This think piece is designed to stimulate recruiting leaders to the point where they will commit to providing their firm with a competitive advantage over their top recruiting competitors.
There many things that recruiting can improve on, but there is one important area that is almost completely absent from corporate recruiting. And that is proving that the recruiting function provides their firm with a competitive advantage. This omission can seriously damage recruiting’s image among senior executives, who almost uniformly have a “competitive advantage mentality.” Their expectation for every major business function to provide a competitive advantage has its origins in the extremely competitive nature of most CEOs. Most see nearly everything in business as an “us against them” fierce head-to-head competition.
Unfortunately, even though recruiting itself is also an intense head-to-head competition, I only know of a single current corporate recruiting leader (Jim D’Amico of Signature HealthCARE) who can credibly show that their recruiting approach provides their organization with a measurable competitive advantage. This goal of providing and then reporting out their competitive advantage is certainly rare in corporate recruiting. However, it is a primary goal in sales, marketing, finance, supply chain, product development, and product branding. Unfortunately, after over 40 years in recruiting I’ve only encountered two recruiting leaders during that entire time that set a goal to measure and report the competitive advantage provided by the recruiting function.
“If you know the enemy and know yourself, you need not fear the result of a hundred battles. If you know yourself but not the enemy, for every victory gained you will also suffer a defeat. If you know neither the enemy nor yourself, you will succumb in every battle.” — from The Art of War by Sun Tzu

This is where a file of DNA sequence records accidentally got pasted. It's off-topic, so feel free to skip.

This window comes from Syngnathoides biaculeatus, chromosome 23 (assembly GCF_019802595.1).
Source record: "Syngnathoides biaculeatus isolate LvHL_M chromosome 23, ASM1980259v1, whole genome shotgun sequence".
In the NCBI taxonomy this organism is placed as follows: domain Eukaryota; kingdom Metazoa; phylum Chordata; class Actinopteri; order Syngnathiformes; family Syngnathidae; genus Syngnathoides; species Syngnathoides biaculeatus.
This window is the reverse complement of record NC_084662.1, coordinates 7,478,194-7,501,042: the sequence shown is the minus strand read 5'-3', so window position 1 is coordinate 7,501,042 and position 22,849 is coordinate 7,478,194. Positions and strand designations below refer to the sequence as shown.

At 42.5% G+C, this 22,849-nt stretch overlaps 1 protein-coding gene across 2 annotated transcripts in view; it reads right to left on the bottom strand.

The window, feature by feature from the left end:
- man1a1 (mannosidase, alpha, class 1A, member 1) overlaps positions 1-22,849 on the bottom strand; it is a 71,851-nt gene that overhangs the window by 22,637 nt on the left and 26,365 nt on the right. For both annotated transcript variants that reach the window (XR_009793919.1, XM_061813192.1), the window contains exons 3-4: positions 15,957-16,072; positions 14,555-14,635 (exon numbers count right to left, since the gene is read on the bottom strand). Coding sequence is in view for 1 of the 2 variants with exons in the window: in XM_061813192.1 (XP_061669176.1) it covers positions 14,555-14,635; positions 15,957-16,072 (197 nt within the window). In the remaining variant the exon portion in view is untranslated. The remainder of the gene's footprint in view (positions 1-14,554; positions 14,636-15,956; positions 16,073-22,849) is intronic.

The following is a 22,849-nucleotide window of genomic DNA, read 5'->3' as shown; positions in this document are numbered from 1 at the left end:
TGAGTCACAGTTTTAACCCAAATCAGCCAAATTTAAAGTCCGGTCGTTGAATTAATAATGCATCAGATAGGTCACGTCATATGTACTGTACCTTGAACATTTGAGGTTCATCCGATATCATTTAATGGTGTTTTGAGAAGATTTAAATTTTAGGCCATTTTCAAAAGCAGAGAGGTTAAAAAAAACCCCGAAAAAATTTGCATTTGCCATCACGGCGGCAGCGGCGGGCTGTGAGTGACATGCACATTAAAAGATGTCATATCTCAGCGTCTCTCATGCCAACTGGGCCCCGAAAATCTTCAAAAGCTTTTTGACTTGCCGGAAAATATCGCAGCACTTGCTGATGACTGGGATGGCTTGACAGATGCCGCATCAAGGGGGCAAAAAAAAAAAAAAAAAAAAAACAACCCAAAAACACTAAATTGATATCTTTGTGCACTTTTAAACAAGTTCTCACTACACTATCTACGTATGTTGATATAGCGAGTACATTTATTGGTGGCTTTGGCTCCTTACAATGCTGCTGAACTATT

The Many Benefits of Providing a Competitive Advantage in Recruiting
If you’re not familiar with the concept of providing a competitive advantage in business, it occurs when a firm undertakes a planned effort to build and maintain a competitive edge over its competitors in one or more business areas. It gains that advantage by producing superior results because it begins using new, unique, and more effective strategies, tools, and approaches. In the case of recruiting, its leaders would pay more attention to developing a competitive advantage if they realized the many benefits that come to a leader who provides their firm with a competitive advantage. Six of those advantages in the area of recruiting include:
- Superior recruiting results — a competitive advantage strategy requires a recruiting function to use unique, advanced, and more effective recruiting approaches that no other firm has. And as a result, it will have much better performing new hires (i.e. quality of hire) than all of its talent competitors.
- Increased executive respect — because executives expect to have a competitive advantage, you will gain a much higher level of executive respect because as a recruiting leader, you have demonstrated that you understand the value of knowing and then beating the competition. That is because executives always respect those who have an external focus, but also because it is quite unusual for anyone in HR to strive to dominate their aspect of their industry. Being able to prove that you dominate the recruiting aspect of your industry may also lead to higher budget allocations for maintaining that edge.
- Winning head-to-head competitions — every firm competes head-to-head over top candidates who are actively in the job market. However, when you know exactly how your competitors operate (but they don’t know the same about you) and you also have unique and more effective recruiting tools, you will certainly win more than your fair share of these head-to-head competitions. This competitive advantage means that your firm will become more productive and innovative because of the top talent that it recruits. While simultaneously without a steady supply of top talent, your competitors’ productivity and innovation will decrease.